RAF jets could not be scrambled in time to prevent terrorists from crashing a hijacked airliner into the Sellafield nuclear complex, according to an expert analysis passed to the Sunday Herald.

Transatlantic passenger planes forced to divert from their normal flight paths across northwest England would take between four and six minutes to reach the Cumbrian plant. This would hardly give time for the nearest fighters stationed at RAF Leuchars in Fife and RAF Leeming in Yorkshire to leave the ground.

In the wake of 9/11, terrorists flying a fully fuelled jumbo jet into the radioactive waste and plutonium stores at Sellafield is the nightmare scenario. Some estimates have suggested that this could release enough radioactivity to cause long-term cancers among millions of people.

The risk is highlighted by a report on nuclear terrorism due to be published by the UK Parliamentary Office of Science and Technology later this month. Included in the report is an authoritative but unpublished analysis of planes flying close to Sellafield.

The analysis shows that more than 700 airliners pass within 50 nautical miles (93km) of Sellafield every week on their way from Europe to North America. Since they are near the start of their journey, they contain large amounts of fuel which would burst into flames on impact.

A third of the planes are Boeing 747s, the largest civilian airliner in service, carrying an average of 158 tonnes of fuel by the time they near Sellafield. More than 40% are twin-engined Boeing 777s with 124 tonnes of fuel, or Boeing 767s with 63 tonnes.

They follow known Air Traffic Service routes to the east and southwest of Sellafield, often going via the busy Dean Cross radio beacon to the north. They come from 17 different airports, including London, Paris, Kuwait and Tel Aviv.

If any are hijacked and forced to divert to Sellafield from the nearest point, their flight time to the plant is estimated to be between 4 and 5.7 minutes. In times of high alert, RAF fighters at Leuchars and Leeming are on five- minute standby.

Any RAF Tornadoes that were airborne in the nearby Lake District low-flying training area might be able to reach a hijacked airliner sooner. But even if they managed to intercept it, they wouldn’t be able to shoot it down because they don’t carry live weapons on training missions.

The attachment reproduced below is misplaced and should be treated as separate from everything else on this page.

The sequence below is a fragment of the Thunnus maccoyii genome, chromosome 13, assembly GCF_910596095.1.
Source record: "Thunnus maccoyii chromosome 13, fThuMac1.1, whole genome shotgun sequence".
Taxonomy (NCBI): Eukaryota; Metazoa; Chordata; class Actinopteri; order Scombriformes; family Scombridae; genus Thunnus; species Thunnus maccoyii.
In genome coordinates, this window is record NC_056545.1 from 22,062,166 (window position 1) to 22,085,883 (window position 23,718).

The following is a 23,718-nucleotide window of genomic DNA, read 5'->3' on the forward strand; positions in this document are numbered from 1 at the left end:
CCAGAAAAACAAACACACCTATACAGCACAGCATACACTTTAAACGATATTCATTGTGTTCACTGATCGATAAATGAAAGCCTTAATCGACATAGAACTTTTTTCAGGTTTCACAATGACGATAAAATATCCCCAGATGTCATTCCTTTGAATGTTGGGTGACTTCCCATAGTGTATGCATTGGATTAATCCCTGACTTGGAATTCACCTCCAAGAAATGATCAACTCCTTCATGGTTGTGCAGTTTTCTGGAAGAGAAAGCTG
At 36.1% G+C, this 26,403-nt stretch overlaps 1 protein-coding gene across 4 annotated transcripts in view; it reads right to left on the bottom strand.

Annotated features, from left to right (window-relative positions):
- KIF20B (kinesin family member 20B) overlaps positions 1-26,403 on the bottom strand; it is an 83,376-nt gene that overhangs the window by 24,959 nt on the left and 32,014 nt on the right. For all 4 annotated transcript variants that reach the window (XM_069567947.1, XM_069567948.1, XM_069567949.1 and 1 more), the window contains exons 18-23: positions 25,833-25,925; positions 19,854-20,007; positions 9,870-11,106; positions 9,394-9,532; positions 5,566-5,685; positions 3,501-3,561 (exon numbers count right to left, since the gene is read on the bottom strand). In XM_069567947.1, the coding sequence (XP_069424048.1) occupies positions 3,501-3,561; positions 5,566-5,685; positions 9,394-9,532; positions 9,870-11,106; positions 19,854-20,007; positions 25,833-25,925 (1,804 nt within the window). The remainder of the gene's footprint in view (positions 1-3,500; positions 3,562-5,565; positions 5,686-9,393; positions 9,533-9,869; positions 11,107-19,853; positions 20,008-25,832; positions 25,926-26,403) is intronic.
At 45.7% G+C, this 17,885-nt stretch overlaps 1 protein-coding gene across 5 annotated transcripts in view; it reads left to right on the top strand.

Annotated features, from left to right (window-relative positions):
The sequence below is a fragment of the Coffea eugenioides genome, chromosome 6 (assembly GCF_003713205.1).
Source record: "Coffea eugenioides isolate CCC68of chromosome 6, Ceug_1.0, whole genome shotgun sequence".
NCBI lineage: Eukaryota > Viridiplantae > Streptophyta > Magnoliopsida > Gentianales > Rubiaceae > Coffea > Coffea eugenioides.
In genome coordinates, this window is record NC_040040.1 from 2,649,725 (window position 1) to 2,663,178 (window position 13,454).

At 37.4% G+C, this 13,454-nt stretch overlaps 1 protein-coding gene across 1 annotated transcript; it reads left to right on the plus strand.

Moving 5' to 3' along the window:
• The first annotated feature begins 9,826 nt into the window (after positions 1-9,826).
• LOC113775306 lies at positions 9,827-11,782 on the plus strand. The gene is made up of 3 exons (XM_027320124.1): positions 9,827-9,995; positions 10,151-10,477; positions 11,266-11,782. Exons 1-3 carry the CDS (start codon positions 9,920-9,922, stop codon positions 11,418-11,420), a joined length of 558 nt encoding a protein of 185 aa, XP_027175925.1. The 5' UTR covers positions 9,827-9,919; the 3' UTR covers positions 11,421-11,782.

“The feasibility of interception therefore appears low if hijacked aircraft are able to take the shortest distances to the target from their planned routes,” the expert analysis concludes.

It would also depend, the analysis observes, “on a political decision to permit the deliberate killing of hundreds of innocent civilians by shooting the aircraft down as a means of preventing it being flown into a nuclear facility”.

The analysis was commissioned after 9/11 from an independent expert by the environmental group Greenpeace. The expert asked to remain anonymous for professional and security reasons.

Although the analysis was based on timetabled flights in October 2001, UK National Air Traffic Services (NATS) has confirmed that the picture is much the same today.

Greenpeace submitted the aviation analysis to the inquiry into nuclear terrorism held by the Parliamentary Office of Science and Technology, which will publish the results of its inquiry in a few weeks’ time.

“If a heavily fuelled jet crashed into Sellafield and hit a target such as the high-level waste tanks, the consequences would be horrific,” said Jean McSorley, the nuclear campaign co-ordinator for Greenpeace UK.

“There would be no going back to normal after such an accident. God knows how people on site or the emergency services would cope.”

The number of fuel-laden flights coming close to Sellafield was “extremely disturbing”, she argued. “We don’t expect the government to disclose exact details of what measures it has taken to move flight paths due to terrorist concerns, but we do have a right to know if this has been dealt with.”

President George W Bush’s special commission on 9/11 revealed last month that al-Qaeda’s original plan had been to hijack 10 planes to attack targets on the west and east coasts of the US. Some of the planes were to be crashed into “unidentified nuclear power plants”.

The UK government’s secretive Office for Civil Nuclear Security said it had been working on “additional measures to counter the risk of a large aircraft being deliberately crashed on to a civil nuclear site”. But its annual report, put on to the Department of Trade and Industry’s website on Friday, added: “Details may not be disclosed for security reasons”.

It nevertheless mentioned that two “substantial” new concrete barriers were being built around the edge of two facilities at Sellafield. “Other measures have also been taken, including strengthened warning procedures and interdiction by RAF aircraft,” the report said.

The Civil Aviation Authority referred inquiries to the Department for Transport, which in turn deferred to the Department of Trade and Industry (DTI). It stressed that security measures at nuclear plants were regulated by the Office for Civil Nuclear Security.

“Security precautions at nuclear sites are kept under regular review and carry a high priority at all times. Following September 11, security enhancements have been put in place,” said a DTI spokesman. “It is not government policy to disclose details of security measures.”